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Panel: Essential Elements for Effective Bridge Programs

Panel: Essential Elements for Effective Bridge Programs

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  • 1. Essential Elements forEffective Bridge Programs ATE PI Conference Washington DC October 27, 2011
  • 2. Our panel• Ingrid Dahl & Chris Runde, Bay Area Video g d a C s u de, ay ea deo Coalition, San Francisco• Laurence Clement, Bridge to Biotech, City College of S C ll f San Francisco F i• Angela Wall, Industrial Systems, Wayne Community College, Goldsboro, NC College Goldsboro• Jerry Somerville, Researcher, Pathways to ATE• Moderator: Norena Norton Badway, Targeted Research PI, San Francisco State University
  • 3. Purpose of our research• 1 G th and disseminate promising 1: Gather d di i t i i practices about implementing three intentional career pathways• 2: Employ a multiple knowledge sharing multiple-knowledge-sharing research model.
  • 4. Our collaborative model
  • 5. Our presentation• Motivation• What is in place now p• Data• Support• Advice for others
  • 6. BAVC’s motivationBAVC s• For BAVC: Support low income, pp , marginalized youth by providing access and skills in new media training as well as college and career readiness readiness.• The Challenge: Losing alums after they g graduated – we needed to keep supporting p pp g students so they would successfully matriculate into community college, engage their families, and respond to the families challenges that stand between STEM career pathways.
  • 7. In place with BAVC• 40 students in Tracks• 20 students in Bridges• All attend career panels at CCSF• All engage family members at family nights g• All link in paid summer internships, industry placed• Alums can continue as paid mentors or matriculate into Bridges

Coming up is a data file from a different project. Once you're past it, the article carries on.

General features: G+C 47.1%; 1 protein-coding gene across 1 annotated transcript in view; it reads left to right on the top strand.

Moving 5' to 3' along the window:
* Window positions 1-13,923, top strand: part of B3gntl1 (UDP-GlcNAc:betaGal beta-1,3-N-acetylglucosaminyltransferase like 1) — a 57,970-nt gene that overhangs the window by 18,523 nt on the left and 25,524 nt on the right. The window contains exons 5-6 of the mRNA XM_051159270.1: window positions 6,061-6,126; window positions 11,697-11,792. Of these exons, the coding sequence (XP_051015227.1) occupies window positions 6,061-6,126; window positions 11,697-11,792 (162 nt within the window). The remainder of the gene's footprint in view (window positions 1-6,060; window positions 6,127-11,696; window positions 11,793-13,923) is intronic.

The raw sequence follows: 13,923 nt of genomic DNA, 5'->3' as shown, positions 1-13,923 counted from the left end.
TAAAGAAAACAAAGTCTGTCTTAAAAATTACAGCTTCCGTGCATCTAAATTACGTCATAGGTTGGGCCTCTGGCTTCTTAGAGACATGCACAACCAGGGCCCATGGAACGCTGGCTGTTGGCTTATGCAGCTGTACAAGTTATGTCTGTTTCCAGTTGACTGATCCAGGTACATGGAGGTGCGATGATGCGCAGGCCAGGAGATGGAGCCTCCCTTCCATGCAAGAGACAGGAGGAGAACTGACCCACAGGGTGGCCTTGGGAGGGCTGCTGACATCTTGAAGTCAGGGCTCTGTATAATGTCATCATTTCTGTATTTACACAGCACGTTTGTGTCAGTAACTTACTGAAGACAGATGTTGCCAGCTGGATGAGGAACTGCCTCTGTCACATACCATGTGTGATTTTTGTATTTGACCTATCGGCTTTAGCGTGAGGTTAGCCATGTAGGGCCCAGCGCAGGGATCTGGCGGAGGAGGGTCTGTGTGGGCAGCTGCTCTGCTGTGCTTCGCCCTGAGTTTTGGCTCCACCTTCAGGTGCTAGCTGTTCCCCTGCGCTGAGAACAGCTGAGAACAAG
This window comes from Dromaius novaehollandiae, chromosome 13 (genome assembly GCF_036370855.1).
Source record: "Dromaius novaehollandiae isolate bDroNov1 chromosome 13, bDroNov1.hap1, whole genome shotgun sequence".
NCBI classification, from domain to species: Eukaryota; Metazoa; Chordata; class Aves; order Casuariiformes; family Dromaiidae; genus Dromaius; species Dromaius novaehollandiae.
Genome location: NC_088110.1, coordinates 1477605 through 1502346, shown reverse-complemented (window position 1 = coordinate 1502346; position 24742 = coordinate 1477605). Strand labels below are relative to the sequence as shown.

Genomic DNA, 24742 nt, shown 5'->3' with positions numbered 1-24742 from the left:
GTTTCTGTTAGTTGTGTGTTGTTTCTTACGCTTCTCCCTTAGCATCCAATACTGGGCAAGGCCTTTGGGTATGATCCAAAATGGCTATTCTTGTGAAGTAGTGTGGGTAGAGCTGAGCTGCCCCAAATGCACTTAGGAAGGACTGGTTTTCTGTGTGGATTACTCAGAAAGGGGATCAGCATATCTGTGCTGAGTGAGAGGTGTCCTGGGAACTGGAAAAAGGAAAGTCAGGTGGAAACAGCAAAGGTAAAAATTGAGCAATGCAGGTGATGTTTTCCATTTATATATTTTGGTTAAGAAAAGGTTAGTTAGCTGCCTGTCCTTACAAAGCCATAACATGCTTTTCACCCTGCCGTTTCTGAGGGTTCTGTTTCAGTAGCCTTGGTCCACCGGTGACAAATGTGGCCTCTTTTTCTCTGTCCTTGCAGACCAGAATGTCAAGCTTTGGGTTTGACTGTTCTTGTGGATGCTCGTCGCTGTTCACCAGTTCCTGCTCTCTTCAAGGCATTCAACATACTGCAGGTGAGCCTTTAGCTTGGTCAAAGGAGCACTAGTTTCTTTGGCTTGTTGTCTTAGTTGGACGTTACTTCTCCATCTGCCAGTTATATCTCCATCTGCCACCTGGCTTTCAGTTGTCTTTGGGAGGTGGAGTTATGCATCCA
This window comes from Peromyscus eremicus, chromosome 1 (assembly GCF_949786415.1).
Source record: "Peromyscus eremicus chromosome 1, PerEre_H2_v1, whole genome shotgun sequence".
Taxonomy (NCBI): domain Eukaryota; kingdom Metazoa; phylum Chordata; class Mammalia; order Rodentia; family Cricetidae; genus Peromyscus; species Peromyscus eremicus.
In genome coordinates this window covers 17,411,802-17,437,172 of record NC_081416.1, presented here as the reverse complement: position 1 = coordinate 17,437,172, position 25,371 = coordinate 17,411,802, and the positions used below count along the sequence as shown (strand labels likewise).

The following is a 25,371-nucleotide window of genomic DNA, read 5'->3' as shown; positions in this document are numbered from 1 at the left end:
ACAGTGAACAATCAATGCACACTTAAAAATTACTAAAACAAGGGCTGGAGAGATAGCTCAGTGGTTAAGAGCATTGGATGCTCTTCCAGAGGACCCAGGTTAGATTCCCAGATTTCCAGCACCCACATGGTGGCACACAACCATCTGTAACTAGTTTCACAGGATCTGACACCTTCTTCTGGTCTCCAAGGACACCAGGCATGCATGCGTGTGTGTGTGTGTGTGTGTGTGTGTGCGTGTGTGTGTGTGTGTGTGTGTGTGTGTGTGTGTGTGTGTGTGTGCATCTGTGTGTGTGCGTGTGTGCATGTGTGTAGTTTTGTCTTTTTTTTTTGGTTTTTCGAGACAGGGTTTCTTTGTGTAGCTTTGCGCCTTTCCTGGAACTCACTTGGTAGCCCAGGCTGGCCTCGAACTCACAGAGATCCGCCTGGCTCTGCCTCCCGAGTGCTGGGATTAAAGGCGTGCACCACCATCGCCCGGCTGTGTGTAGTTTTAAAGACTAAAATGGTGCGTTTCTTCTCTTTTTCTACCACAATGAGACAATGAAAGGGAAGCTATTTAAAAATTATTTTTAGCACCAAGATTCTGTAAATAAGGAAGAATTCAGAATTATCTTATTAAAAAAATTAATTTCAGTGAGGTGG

• 8. BAVC’s data BAVC sImpetus for our work:• O One in two freshman at two-year i tit ti i t f h tt institutions fail to return for f il t t f a sophomore year (ACT, 2004).• 25% African Americans and 20% Latinos currently graduate from CA community colleges (Note: State of California enrolls y g ( one fourth of the entire country’s community college students).Current Evaluation / Data• Since 2006, Rockman et al have been our external evaluators, who will continue to work with us on the ATE grant.• Our internship component rating: 9.03 out of 10 in developing p p g p g confidence in STEM-related skills• After completing the internship, 91% of our students went into a paid position in a technology-related business and/or entered an advanced educational program.
  • 9. Support BAVC received• BAVC was fortunate to have the support of pp our partner, MPICT, a fellow ATE grantee based at CCSF to engage STEM-related departments in our project project.• We are working with Computer Science, Multimedia Studies, and Broadcast , Publishing in addition to career centers and networks at CCSF• Extending from our previous Digital Pathways program, we have financial support from NSF and family foundations pp y